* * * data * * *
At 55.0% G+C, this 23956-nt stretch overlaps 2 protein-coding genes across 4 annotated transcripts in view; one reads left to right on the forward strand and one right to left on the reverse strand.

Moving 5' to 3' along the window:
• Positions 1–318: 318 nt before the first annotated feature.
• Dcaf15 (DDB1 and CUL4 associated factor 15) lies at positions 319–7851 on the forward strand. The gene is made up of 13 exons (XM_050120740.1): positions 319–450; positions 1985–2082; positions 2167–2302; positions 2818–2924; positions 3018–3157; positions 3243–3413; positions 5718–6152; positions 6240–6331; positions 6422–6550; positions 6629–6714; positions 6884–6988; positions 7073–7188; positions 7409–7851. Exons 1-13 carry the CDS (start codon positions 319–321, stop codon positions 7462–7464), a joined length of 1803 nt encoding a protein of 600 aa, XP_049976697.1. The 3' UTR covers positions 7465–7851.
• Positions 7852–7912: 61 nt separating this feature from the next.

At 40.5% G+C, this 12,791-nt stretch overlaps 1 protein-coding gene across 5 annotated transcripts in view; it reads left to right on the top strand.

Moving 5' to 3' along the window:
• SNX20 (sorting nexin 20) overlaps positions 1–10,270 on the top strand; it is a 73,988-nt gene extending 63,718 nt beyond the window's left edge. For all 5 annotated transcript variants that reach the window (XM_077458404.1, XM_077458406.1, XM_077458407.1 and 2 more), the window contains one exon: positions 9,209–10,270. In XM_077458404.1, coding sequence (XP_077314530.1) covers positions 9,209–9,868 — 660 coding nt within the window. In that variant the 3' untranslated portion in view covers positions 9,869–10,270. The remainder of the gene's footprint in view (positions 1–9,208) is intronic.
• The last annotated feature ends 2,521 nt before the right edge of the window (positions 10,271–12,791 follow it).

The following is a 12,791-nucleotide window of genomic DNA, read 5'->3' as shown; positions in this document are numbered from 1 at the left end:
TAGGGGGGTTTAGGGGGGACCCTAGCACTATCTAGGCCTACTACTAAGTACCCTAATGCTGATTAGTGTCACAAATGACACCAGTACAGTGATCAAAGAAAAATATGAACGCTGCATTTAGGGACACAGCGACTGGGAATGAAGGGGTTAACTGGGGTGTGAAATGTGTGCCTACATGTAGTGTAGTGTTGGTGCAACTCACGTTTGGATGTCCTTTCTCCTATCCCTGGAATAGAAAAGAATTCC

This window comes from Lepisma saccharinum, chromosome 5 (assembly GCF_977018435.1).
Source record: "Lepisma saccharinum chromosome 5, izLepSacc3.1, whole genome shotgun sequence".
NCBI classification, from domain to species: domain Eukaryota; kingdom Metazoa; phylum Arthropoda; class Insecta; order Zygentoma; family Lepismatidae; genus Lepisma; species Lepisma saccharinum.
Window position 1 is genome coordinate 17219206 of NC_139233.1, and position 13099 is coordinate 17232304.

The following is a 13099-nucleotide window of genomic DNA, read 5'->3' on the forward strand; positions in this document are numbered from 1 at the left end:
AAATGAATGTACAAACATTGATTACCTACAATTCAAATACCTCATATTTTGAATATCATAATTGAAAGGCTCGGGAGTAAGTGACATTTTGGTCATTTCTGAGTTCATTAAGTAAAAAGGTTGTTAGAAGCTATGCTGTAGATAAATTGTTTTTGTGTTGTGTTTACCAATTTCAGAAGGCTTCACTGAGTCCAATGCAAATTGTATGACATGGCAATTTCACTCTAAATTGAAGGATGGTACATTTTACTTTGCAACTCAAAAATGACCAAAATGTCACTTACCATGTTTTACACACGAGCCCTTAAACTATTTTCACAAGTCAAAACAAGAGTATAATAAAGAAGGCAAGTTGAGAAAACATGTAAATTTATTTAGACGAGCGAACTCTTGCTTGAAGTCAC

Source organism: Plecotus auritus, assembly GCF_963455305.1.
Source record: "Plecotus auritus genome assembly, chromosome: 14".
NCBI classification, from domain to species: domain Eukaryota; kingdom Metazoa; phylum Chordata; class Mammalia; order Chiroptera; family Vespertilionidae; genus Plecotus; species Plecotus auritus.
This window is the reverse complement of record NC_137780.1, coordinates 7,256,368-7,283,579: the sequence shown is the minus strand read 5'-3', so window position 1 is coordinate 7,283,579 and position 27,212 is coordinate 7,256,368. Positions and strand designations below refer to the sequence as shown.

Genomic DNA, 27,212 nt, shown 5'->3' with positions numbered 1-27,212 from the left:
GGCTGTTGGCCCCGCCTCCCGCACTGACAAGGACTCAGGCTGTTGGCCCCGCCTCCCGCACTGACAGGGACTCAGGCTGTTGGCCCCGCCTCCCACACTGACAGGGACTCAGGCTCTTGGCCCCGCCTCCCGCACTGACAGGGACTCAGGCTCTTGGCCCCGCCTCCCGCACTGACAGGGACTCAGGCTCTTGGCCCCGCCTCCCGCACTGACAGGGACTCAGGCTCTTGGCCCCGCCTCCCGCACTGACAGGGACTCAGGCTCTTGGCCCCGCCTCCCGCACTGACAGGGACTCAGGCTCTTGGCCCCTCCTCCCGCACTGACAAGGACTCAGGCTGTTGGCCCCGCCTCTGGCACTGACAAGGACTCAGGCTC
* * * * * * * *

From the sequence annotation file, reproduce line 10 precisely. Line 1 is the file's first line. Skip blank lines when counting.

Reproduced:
The following is a 12,791-nucleotide window of genomic DNA, read 5'->3' as shown; positions in this document are numbered from 1 at the left end: